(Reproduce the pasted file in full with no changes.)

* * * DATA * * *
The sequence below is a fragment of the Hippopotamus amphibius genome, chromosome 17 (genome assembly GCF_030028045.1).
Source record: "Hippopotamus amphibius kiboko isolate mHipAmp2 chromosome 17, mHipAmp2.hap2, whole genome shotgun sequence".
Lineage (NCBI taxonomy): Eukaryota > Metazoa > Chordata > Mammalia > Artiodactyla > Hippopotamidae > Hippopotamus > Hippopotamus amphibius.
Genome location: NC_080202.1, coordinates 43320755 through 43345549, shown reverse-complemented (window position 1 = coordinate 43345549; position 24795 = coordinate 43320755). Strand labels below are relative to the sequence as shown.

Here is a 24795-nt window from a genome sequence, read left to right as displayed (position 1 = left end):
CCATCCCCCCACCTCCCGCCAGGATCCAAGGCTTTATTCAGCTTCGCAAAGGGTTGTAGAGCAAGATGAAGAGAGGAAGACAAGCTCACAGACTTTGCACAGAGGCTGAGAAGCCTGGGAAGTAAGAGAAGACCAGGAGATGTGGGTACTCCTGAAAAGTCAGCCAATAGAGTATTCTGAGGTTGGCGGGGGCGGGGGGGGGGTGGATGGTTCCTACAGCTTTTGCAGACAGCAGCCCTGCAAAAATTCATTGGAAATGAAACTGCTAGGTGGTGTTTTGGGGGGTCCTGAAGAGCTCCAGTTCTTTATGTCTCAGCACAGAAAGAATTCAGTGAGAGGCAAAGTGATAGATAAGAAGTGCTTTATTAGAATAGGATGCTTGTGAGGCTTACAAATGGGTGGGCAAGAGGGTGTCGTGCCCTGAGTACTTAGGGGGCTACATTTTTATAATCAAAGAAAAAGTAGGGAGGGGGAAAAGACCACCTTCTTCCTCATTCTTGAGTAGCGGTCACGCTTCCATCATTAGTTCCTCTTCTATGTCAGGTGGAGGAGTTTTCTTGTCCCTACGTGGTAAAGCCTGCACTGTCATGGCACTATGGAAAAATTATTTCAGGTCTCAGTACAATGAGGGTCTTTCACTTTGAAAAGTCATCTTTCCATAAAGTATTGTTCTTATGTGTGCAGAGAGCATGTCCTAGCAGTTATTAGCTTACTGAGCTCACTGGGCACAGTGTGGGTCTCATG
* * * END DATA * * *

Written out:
The sequence below is a fragment of the Hippopotamus amphibius genome, chromosome 17 (genome assembly GCF_030028045.1).
Source record: "Hippopotamus amphibius kiboko isolate mHipAmp2 chromosome 17, mHipAmp2.hap2, whole genome shotgun sequence".
Lineage (NCBI taxonomy): Eukaryota > Metazoa > Chordata > Mammalia > Artiodactyla > Hippopotamidae > Hippopotamus > Hippopotamus amphibius.
Genome location: NC_080202.1, coordinates 43320755 through 43345549, shown reverse-complemented (window position 1 = coordinate 43345549; position 24795 = coordinate 43320755). Strand labels below are relative to the sequence as shown.

Here is a 24795-nt window from a genome sequence, read left to right as displayed (position 1 = left end):
CCATCCCCCCACCTCCCGCCAGGATCCAAGGCTTTATTCAGCTTCGCAAAGGGTTGTAGAGCAAGATGAAGAGAGGAAGACAAGCTCACAGACTTTGCACAGAGGCTGAGAAGCCTGGGAAGTAAGAGAAGACCAGGAGATGTGGGTACTCCTGAAAAGTCAGCCAATAGAGTATTCTGAGGTTGGCGGGGGCGGGGGGGGGGTGGATGGTTCCTACAGCTTTTGCAGACAGCAGCCCTGCAAAAATTCATTGGAAATGAAACTGCTAGGTGGTGTTTTGGGGGGTCCTGAAGAGCTCCAGTTCTTTATGTCTCAGCACAGAAAGAATTCAGTGAGAGGCAAAGTGATAGATAAGAAGTGCTTTATTAGAATAGGATGCTTGTGAGGCTTACAAATGGGTGGGCAAGAGGGTGTCGTGCCCTGAGTACTTAGGGGGCTACATTTTTATAATCAAAGAAAAAGTAGGGAGGGGGAAAAGACCACCTTCTTCCTCATTCTTGAGTAGCGGTCACGCTTCCATCATTAGTTCCTCTTCTATGTCAGGTGGAGGAGTTTTCTTGTCCCTACGTGGTAAAGCCTGCACTGTCATGGCACTATGGAAAAATTATTTCAGGTCTCAGTACAATGAGGGTCTTTCACTTTGAAAAGTCATCTTTCCATAAAGTATTGTTCTTATGTGTGCAGAGAGCATGTCCTAGCAGTTATTAGCTTACTGAGCTCACTGGGCACAGTGTGGGTCTCATG